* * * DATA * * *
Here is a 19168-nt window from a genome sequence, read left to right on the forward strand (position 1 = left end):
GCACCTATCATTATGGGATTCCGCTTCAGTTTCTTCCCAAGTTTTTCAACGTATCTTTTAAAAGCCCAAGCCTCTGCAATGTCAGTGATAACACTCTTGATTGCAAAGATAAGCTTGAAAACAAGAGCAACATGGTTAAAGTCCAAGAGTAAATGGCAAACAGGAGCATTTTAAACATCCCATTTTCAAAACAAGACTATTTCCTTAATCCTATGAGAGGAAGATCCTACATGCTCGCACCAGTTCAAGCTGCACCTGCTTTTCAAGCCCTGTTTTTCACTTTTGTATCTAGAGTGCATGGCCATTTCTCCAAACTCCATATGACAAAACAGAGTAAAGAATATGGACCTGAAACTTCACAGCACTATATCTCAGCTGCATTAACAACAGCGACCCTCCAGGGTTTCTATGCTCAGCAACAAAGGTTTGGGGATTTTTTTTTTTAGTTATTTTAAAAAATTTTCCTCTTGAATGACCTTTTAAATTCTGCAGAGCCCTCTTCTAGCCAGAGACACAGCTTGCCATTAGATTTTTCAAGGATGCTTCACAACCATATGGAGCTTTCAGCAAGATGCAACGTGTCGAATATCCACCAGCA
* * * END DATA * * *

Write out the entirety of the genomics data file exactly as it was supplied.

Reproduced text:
Here is a 19168-nt window from a genome sequence, read left to right on the forward strand (position 1 = left end):
GCACCTATCATTATGGGATTCCGCTTCAGTTTCTTCCCAAGTTTTTCAACGTATCTTTTAAAAGCCCAAGCCTCTGCAATGTCAGTGATAACACTCTTGATTGCAAAGATAAGCTTGAAAACAAGAGCAACATGGTTAAAGTCCAAGAGTAAATGGCAAACAGGAGCATTTTAAACATCCCATTTTCAAAACAAGACTATTTCCTTAATCCTATGAGAGGAAGATCCTACATGCTCGCACCAGTTCAAGCTGCACCTGCTTTTCAAGCCCTGTTTTTCACTTTTGTATCTAGAGTGCATGGCCATTTCTCCAAACTCCATATGACAAAACAGAGTAAAGAATATGGACCTGAAACTTCACAGCACTATATCTCAGCTGCATTAACAACAGCGACCCTCCAGGGTTTCTATGCTCAGCAACAAAGGTTTGGGGATTTTTTTTTTTAGTTATTTTAAAAAATTTTCCTCTTGAATGACCTTTTAAATTCTGCAGAGCCCTCTTCTAGCCAGAGACACAGCTTGCCATTAGATTTTTCAAGGATGCTTCACAACCATATGGAGCTTTCAGCAAGATGCAACGTGTCGAATATCCACCAGCA